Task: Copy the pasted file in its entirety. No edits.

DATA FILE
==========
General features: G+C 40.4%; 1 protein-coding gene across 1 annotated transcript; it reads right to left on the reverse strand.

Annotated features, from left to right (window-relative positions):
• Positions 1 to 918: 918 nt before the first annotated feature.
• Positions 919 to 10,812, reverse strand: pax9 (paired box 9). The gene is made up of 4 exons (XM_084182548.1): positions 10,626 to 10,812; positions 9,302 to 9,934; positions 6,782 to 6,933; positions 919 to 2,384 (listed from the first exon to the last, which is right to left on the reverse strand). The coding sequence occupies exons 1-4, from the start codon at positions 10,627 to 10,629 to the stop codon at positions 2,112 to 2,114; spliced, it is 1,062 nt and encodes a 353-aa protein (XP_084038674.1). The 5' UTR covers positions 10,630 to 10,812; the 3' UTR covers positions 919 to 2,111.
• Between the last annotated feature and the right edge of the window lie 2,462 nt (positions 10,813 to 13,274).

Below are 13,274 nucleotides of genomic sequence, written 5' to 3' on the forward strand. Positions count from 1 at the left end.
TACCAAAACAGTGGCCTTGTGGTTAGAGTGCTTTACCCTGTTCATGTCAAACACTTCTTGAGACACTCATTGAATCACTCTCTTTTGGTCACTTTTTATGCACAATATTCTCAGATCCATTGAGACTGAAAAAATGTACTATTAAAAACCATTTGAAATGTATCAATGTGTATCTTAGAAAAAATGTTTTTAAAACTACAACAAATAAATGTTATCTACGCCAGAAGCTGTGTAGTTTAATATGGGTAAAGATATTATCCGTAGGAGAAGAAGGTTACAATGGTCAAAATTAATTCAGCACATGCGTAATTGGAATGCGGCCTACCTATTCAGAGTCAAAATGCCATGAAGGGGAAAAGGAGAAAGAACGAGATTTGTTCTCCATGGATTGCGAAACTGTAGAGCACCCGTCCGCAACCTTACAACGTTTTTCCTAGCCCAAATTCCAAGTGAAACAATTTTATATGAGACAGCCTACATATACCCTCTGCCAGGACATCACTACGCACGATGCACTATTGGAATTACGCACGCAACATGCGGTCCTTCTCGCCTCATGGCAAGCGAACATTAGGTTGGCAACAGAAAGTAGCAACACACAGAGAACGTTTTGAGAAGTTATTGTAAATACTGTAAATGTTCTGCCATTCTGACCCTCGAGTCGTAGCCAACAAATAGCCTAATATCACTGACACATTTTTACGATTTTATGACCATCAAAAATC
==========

General features: G+C 40.4%; 1 protein-coding gene across 1 annotated transcript; it reads right to left on the reverse strand.

Annotated features, from left to right (window-relative positions):
• Positions 1 to 918: 918 nt before the first annotated feature.
• Positions 919 to 10,812, reverse strand: pax9 (paired box 9). The gene is made up of 4 exons (XM_084182548.1): positions 10,626 to 10,812; positions 9,302 to 9,934; positions 6,782 to 6,933; positions 919 to 2,384 (listed from the first exon to the last, which is right to left on the reverse strand). The coding sequence occupies exons 1-4, from the start codon at positions 10,627 to 10,629 to the stop codon at positions 2,112 to 2,114; spliced, it is 1,062 nt and encodes a 353-aa protein (XP_084038674.1). The 5' UTR covers positions 10,630 to 10,812; the 3' UTR covers positions 919 to 2,111.
• Between the last annotated feature and the right edge of the window lie 2,462 nt (positions 10,813 to 13,274).

Below are 13,274 nucleotides of genomic sequence, written 5' to 3' on the forward strand. Positions count from 1 at the left end.
TACCAAAACAGTGGCCTTGTGGTTAGAGTGCTTTACCCTGTTCATGTCAAACACTTCTTGAGACACTCATTGAATCACTCTCTTTTGGTCACTTTTTATGCACAATATTCTCAGATCCATTGAGACTGAAAAAATGTACTATTAAAAACCATTTGAAATGTATCAATGTGTATCTTAGAAAAAATGTTTTTAAAACTACAACAAATAAATGTTATCTACGCCAGAAGCTGTGTAGTTTAATATGGGTAAAGATATTATCCGTAGGAGAAGAAGGTTACAATGGTCAAAATTAATTCAGCACATGCGTAATTGGAATGCGGCCTACCTATTCAGAGTCAAAATGCCATGAAGGGGAAAAGGAGAAAGAACGAGATTTGTTCTCCATGGATTGCGAAACTGTAGAGCACCCGTCCGCAACCTTACAACGTTTTTCCTAGCCCAAATTCCAAGTGAAACAATTTTATATGAGACAGCCTACATATACCCTCTGCCAGGACATCACTACGCACGATGCACTATTGGAATTACGCACGCAACATGCGGTCCTTCTCGCCTCATGGCAAGCGAACATTAGGTTGGCAACAGAAAGTAGCAACACACAGAGAACGTTTTGAGAAGTTATTGTAAATACTGTAAATGTTCTGCCATTCTGACCCTCGAGTCGTAGCCAACAAATAGCCTAATATCACTGACACATTTTTACGATTTTATGACCATCAAAAATC